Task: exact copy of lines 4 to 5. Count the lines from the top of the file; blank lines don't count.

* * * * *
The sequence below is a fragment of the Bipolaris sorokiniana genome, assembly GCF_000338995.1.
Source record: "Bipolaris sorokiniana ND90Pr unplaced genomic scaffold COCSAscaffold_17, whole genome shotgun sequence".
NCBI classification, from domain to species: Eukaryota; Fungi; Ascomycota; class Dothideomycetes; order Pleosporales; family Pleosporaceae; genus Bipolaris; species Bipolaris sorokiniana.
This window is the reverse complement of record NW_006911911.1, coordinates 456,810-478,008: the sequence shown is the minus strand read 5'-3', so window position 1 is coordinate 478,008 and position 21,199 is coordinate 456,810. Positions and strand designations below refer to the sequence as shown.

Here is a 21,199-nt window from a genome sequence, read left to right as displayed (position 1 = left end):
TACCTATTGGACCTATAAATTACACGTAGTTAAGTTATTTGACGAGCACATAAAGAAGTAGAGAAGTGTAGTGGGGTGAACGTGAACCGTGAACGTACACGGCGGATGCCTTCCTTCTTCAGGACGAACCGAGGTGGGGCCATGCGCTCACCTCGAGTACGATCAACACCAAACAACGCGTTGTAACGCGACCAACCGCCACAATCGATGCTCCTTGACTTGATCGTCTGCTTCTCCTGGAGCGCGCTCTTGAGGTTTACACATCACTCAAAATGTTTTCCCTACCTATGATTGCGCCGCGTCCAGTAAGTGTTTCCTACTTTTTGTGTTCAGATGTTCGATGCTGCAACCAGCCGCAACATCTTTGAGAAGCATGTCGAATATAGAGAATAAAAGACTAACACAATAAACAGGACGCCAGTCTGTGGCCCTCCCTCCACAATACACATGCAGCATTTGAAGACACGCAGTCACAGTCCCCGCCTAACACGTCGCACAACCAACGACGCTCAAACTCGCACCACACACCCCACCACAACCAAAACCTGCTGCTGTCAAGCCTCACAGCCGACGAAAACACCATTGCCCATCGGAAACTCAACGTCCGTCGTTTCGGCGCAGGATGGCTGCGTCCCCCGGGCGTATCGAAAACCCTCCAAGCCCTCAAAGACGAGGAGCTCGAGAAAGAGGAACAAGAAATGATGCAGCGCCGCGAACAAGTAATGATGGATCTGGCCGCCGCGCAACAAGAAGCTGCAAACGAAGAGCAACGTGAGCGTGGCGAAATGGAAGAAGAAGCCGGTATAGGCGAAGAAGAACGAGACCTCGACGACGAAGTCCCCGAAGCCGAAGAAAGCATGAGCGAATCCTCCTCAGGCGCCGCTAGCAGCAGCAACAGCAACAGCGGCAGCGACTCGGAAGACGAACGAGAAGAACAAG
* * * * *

This window is the reverse complement of record NW_006911911.1, coordinates 456,810-478,008: the sequence shown is the minus strand read 5'-3', so window position 1 is coordinate 478,008 and position 21,199 is coordinate 456,810. Positions and strand designations below refer to the sequence as shown.

Here is a 21,199-nt window from a genome sequence, read left to right as displayed (position 1 = left end):